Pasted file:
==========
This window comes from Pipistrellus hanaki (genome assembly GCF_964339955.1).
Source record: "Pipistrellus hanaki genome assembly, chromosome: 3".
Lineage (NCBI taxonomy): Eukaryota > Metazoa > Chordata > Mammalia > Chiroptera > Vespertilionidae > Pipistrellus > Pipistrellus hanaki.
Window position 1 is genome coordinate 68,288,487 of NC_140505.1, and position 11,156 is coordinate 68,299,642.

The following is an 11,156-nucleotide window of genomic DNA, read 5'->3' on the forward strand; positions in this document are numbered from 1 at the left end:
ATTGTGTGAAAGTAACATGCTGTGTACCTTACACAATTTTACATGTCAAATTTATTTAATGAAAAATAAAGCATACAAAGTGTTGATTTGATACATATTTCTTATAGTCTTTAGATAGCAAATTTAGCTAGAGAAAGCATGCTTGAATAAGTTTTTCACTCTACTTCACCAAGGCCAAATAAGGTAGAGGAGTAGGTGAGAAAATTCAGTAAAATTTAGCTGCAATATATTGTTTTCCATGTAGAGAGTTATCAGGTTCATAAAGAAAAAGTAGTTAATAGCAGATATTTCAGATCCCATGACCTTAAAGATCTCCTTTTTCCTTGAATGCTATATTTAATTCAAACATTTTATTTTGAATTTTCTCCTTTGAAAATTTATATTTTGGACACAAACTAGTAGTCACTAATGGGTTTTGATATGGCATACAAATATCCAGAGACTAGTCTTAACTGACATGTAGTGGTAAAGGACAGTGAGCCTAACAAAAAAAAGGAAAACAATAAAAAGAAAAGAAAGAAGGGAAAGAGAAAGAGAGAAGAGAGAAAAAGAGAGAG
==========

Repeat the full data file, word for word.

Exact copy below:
This window comes from Pipistrellus hanaki (genome assembly GCF_964339955.1).
Source record: "Pipistrellus hanaki genome assembly, chromosome: 3".
Lineage (NCBI taxonomy): Eukaryota > Metazoa > Chordata > Mammalia > Chiroptera > Vespertilionidae > Pipistrellus > Pipistrellus hanaki.
Window position 1 is genome coordinate 68,288,487 of NC_140505.1, and position 11,156 is coordinate 68,299,642.

The following is an 11,156-nucleotide window of genomic DNA, read 5'->3' on the forward strand; positions in this document are numbered from 1 at the left end:
ATTGTGTGAAAGTAACATGCTGTGTACCTTACACAATTTTACATGTCAAATTTATTTAATGAAAAATAAAGCATACAAAGTGTTGATTTGATACATATTTCTTATAGTCTTTAGATAGCAAATTTAGCTAGAGAAAGCATGCTTGAATAAGTTTTTCACTCTACTTCACCAAGGCCAAATAAGGTAGAGGAGTAGGTGAGAAAATTCAGTAAAATTTAGCTGCAATATATTGTTTTCCATGTAGAGAGTTATCAGGTTCATAAAGAAAAAGTAGTTAATAGCAGATATTTCAGATCCCATGACCTTAAAGATCTCCTTTTTCCTTGAATGCTATATTTAATTCAAACATTTTATTTTGAATTTTCTCCTTTGAAAATTTATATTTTGGACACAAACTAGTAGTCACTAATGGGTTTTGATATGGCATACAAATATCCAGAGACTAGTCTTAACTGACATGTAGTGGTAAAGGACAGTGAGCCTAACAAAAAAAAGGAAAACAATAAAAAGAAAAGAAAGAAGGGAAAGAGAAAGAGAGAAGAGAGAAAAAGAGAGAG